The genius of this clever little novel, The Sea and The Silence, is in its structure. Cunningham was a positive genius to come up with this and, since reading it, I can't help but think how other novels I have loved could have been done in the same way. My only problem with the story was the formatting style. Instead of using traditional quotation marks, there was an em-dash preceding all bits of dialog but none following it. Thus, unless there was an attribution like “he said” or “she whispered” I was never really sure what was dialog and what was exposition. Because of this I spent the first couple of chapters struggling to adjust to the odd format style. I think readers would find the story more accessible without that.
The story begins in the 1970s when a solicitor is administering the will of the recently departed “Ismay”, also known as “Iz”, an English woman who lived most of her life in Ireland. The solicitor, who had nursed a quiet, life-long love for Iz, has two envelopes with the instruction to read them and then destroy them. The first one is labeled “Hector” the name of Ismay's son. The second is labeled “Iz”.
In Hector we enter the world of Iz, Hector's mother, who is married to Ronnie, an upper-class ne'er-do-well, who lives in a lighthouse on the Irish coast. World War II is on and life is difficult. There are many struggles not the least of which is coping with the foolish choices of Ronnie when it comes to money, responsibility, and other women. Throughout the story Iz is continually challenged by the problems of aging parents, being a good mother, managing finances such as they are and dealing with Ronnie who can be sweet and endearing when he has screwed something up which is pretty often.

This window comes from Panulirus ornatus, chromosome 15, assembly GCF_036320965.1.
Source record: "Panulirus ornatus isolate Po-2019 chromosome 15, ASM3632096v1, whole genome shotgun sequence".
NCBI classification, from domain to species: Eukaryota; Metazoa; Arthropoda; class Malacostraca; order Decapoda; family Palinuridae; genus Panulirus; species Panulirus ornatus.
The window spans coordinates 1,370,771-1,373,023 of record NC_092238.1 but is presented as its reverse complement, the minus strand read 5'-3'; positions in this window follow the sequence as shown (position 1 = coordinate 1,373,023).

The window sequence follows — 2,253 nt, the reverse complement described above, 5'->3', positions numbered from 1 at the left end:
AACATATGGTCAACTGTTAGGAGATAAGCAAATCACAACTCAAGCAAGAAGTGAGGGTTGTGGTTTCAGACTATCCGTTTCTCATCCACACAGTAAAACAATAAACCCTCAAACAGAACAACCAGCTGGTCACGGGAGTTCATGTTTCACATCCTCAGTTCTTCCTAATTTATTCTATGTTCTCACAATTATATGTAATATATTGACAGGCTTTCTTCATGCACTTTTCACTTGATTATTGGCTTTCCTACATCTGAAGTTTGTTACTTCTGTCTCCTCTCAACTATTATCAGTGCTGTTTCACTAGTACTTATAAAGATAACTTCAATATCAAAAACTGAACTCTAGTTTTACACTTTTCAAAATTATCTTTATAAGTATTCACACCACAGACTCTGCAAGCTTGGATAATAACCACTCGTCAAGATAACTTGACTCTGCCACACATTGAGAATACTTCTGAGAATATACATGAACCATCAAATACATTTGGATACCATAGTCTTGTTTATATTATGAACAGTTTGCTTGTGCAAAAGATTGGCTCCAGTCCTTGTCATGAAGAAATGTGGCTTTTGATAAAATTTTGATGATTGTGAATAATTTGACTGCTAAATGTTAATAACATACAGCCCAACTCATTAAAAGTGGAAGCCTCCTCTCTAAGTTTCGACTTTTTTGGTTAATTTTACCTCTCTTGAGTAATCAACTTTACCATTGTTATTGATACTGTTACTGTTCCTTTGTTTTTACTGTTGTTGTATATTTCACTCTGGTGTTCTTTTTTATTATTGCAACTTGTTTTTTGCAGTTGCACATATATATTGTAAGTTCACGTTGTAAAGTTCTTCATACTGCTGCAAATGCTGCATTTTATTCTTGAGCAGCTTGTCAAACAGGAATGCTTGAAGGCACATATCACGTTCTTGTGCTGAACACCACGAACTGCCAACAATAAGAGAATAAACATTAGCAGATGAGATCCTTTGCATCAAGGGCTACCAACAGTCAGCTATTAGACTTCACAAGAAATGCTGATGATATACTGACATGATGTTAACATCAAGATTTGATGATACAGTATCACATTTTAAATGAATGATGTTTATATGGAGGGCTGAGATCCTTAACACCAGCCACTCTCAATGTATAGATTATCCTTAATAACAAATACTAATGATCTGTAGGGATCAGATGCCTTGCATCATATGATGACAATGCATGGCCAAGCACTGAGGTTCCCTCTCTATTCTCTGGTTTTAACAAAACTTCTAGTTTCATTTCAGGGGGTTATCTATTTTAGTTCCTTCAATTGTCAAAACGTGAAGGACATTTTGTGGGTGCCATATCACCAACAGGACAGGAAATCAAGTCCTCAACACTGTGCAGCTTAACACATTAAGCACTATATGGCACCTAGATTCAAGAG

As I was reading it I thought, as I often have with books of this type, why in the blue blazes a beautiful, intelligent, sophisticated woman like Iz stayed with a philandering, useless clod like Ronnie? In some ways Iz reminded me of Stella in Patrick McGrath's Asylum. Iz struggles through one screw up after another from her charming but useless husband and has a few romances of her own. Finally she has had enough and decides to devote herself solely to her son who is a grown man in the British Army being sent to Northern Belfast during the IRA conflicts. The story is difficult and heart-breaking and, as it ended, I really wondered if I could handle Part Two. I'm glad I kept reading.
Part Two, “Iz” begins a few years before Part One began. Now we go back in time to examine the life of young Iz, the beautiful, head-strong daughter of Anglo-Irish parents living on an estate – rich in land, poor in cash – during World War II and the beginning of the Irish struggle for independence. This part of the story is far more intriguing as we see young Iz among her sisters who all have different goals for their lives, come to womanhood on an estate that they are constantly in danger of losing. Iz could be the estate's salvation because she is being actively courted by Norman, a prosperous young man who offers to cultivate the estate and keep it profitable so that his future wife's family will be safe from the growing Irish unrest. But Iz's heart is in another direction, a young Irish dock worker who is penniless but whom she loves.
It is impossible to write more about this story without giving away too much but suffice it to say that when you reach the finally pages of Part Two, the incomprehensible parts of Part One are made clear.
This is a beautifully written, stylishly lovely book and, if not for the bizarre choice in formatting, would have earned 5 stars from me.
Thanks for reading.